Generic name: Nelarabine
Trade name: Arranonâ
Nelarabine is the generic name for the trade name chemotherapy drug Arranon. In some cases, health care professionals may use the trade name Arranon when referring to the generic drug name Nelarabine.
Drug Type: Nelarabine is an anti-cancer ("antineoplastic" or "cytotoxic") chemotherapy drug. This medication is classified as an "antimetabolite." (For more detail, see "How Nelarabine Works" below).
What Nelarabine Is Used For:
- Nelarabine is used to treat T-cell acute lymphoblastic leukemia (T-ALL) and T-cell lymphoblastic lymphoma (T-LBL) whose disease has not responded to or has relapsed following treatment with at least two chemotherapy regimens.
Note: If a drug has been approved for one use, physicians may elect to use this same drug for other problems if they believe it may be helpful.
How Nelarabine Is Given
- By intravenous (IV) infusion.
- IV hydration is often recommended before Nelarabine.
- A medication named allopurinol may also be used.
- The amount of Nelarabine that you will receive depends on many factors, including your height and weight, your general health or other health problems, and the type of cancer or condition being treated. Your doctor will determine your dose and schedule.
Important things to remember about the side effects of Nelarabine:
- Most people do not experience all of the Nelarabine side effects listed.
- Nelarabine side effects are often predictable in terms of their onset and duration.
- Nelarabine side effects are almost always reversible and will go away after treatment is complete.
- Nelarabine side effects may be quite manageable. There are many options to help minimize or prevent side effects.
- There is no relationship between the presence or severity of side effects and the effectiveness of Nelarabine.
The following side effects are common (occurring in greater than 30%) for patients taking Nelarabine:
These side effects are less common (occurring in about 10-29%) of patients receiving Nelarabine:
Nelarabine may cause serious system problems including: extreme sleepiness, numbness and tingling in the hands, fingers, feet or toes (peripheral neuropathy). Also reported rarely; seizures, coma, weakness and paralysis.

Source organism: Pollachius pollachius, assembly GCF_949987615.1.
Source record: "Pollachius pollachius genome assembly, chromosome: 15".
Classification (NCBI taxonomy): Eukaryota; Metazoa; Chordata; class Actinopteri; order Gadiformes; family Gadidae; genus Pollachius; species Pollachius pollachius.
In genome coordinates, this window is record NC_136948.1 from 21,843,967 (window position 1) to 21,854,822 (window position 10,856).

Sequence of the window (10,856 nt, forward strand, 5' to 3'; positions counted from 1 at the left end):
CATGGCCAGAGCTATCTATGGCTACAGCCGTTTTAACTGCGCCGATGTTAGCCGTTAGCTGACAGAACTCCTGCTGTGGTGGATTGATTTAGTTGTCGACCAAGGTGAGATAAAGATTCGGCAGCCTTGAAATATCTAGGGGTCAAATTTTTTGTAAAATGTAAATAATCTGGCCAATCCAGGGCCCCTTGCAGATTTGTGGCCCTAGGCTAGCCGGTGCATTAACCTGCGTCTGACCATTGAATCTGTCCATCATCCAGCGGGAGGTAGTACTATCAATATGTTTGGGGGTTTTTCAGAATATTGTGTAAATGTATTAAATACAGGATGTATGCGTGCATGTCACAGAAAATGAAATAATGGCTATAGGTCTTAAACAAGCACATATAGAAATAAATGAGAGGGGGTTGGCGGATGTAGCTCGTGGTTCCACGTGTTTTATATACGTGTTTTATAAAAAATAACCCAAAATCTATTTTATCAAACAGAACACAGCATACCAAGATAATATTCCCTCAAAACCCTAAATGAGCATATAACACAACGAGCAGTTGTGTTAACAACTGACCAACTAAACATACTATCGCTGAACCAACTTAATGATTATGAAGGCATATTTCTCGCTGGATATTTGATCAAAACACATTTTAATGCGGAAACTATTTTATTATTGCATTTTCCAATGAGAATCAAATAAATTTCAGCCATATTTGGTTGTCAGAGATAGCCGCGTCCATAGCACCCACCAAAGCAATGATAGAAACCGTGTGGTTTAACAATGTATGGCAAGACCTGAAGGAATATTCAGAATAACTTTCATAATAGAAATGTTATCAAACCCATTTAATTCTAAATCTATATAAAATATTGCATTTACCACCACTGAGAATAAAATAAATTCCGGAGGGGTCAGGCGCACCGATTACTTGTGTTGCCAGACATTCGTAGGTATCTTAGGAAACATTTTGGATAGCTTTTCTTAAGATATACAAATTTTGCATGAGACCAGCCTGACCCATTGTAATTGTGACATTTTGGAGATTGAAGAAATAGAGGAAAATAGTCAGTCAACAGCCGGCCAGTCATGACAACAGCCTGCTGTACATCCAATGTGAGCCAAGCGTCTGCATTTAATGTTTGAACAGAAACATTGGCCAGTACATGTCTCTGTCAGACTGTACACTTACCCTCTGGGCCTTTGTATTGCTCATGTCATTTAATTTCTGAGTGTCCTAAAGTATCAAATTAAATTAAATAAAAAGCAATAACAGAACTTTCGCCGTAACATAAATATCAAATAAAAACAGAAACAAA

Tumor lysis syndrome may occur as a result of leukemia treatment. Tumor lysis syndrome occurs when large amount of cancerous cells are rapidly killed by the therapy. These cells release uric acid, potassium and phosphorus into the blood stream. Tumor lysis syndrome can lead to kidney failure. Tumor lysis syndrome usually occurs within 24-48 hours of therapy. Care must be taken to prevent the development of tumor lysis syndrome. Your health care provider will prescribe plenty of fluids to keep you hydrated. You may be given a drug called allopurinol that blocks uric acid production. In some cases, your health care provider may prescribe other measures to lower your white blood count before therapy. Let your health care provider know immediately if you are unable to urinate. Your health care provider will monitor your progress carefully during therapy.
During infusion of nelarabine you may experience confusion, sleepiness, tingling in the hands and feet (peripheral neuropathy), diarrhea, nausea and swelling (edema) in the arms or legs.
Not all side effects are listed above. Some that are rare (occurring in less than 10% of patients) are not listed here. However, you should always inform your health care provider if you experience any unusual symptoms.
When to Contact Your Doctor or Health Care Provider:
Contact your health care provider immediately, day or night, if you should experience any of the following symptoms:
- Fever of 100.4 F (38C) or higher, chills (possible signs of infection).
- Seizures, confusion, extreme sleepiness, numbness/tingling or extreme weakness.
The following symptoms require medical attention, but are not an emergency. Contact your health care provider within 24 hours of noticing any of the following:
- Nausea (interferes with ability to eat and unrelieved with prescribed medication)
- Vomiting (vomiting more than 4-5 times in a 24 hour period)
- Diarrhea (4-6 episodes in a 24-hour period)
- Extreme fatigue (unable to carry on self-care activities)
- Constipation unrelieved by laxative use
- Numbness and tingling in the hands, fingers, feet or toes
- Problems with fine motor skills such as buttoning clothes
- Unsteady while walking or increased tripping while walking
- Weakness when getting out of a chair or walking up stairs
- Swelling of the feet or ankles. Sudden weight gain.
- Unable to eat or drink for 24 hours or have signs of dehydration: tiredness, thirst, dry mouth, dark and decrease amount of urine, or dizziness
- Unable to urinate
- Unusual bleeding or bruising
- Black or tarry stools, or blood in your stools
- Blood in the urine
- Chest pain or pressure or a fast heartbeat
Always inform your health care provider if you experience any unusual symptoms.
- Before starting Nelarabine treatment, make sure you tell your doctor about any other medications you are taking (including prescription, over-the-counter, vitamins, herbal remedies, etc.).
- Do not take aspirin, or products containing aspirin unless your doctor specifically permits this.
- Do not receive any kind of immunization or vaccination without your doctor's approval while taking Nelarabine